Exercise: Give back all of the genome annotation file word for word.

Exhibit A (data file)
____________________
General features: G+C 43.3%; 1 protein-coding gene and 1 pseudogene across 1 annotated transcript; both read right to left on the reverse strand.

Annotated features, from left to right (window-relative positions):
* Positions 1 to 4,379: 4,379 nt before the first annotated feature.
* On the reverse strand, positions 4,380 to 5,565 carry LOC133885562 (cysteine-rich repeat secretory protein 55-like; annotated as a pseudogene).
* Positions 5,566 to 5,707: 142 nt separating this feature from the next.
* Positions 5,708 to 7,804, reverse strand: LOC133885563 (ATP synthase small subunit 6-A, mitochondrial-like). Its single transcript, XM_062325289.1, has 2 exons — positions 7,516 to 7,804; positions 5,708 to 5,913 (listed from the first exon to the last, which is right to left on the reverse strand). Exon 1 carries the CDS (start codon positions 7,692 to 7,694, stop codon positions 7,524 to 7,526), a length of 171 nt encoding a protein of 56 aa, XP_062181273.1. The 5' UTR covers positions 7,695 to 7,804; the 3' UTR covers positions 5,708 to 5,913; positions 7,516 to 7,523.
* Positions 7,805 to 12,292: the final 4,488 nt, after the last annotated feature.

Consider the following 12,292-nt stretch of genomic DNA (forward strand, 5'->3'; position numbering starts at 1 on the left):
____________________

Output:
General features: G+C 43.3%; 1 protein-coding gene and 1 pseudogene across 1 annotated transcript; both read right to left on the reverse strand.

Annotated features, from left to right (window-relative positions):
* Positions 1 to 4,379: 4,379 nt before the first annotated feature.
* On the reverse strand, positions 4,380 to 5,565 carry LOC133885562 (cysteine-rich repeat secretory protein 55-like; annotated as a pseudogene).
* Positions 5,566 to 5,707: 142 nt separating this feature from the next.
* Positions 5,708 to 7,804, reverse strand: LOC133885563 (ATP synthase small subunit 6-A, mitochondrial-like). Its single transcript, XM_062325289.1, has 2 exons — positions 7,516 to 7,804; positions 5,708 to 5,913 (listed from the first exon to the last, which is right to left on the reverse strand). Exon 1 carries the CDS (start codon positions 7,692 to 7,694, stop codon positions 7,524 to 7,526), a length of 171 nt encoding a protein of 56 aa, XP_062181273.1. The 5' UTR covers positions 7,695 to 7,804; the 3' UTR covers positions 5,708 to 5,913; positions 7,516 to 7,523.
* Positions 7,805 to 12,292: the final 4,488 nt, after the last annotated feature.

Consider the following 12,292-nt stretch of genomic DNA (forward strand, 5'->3'; position numbering starts at 1 on the left):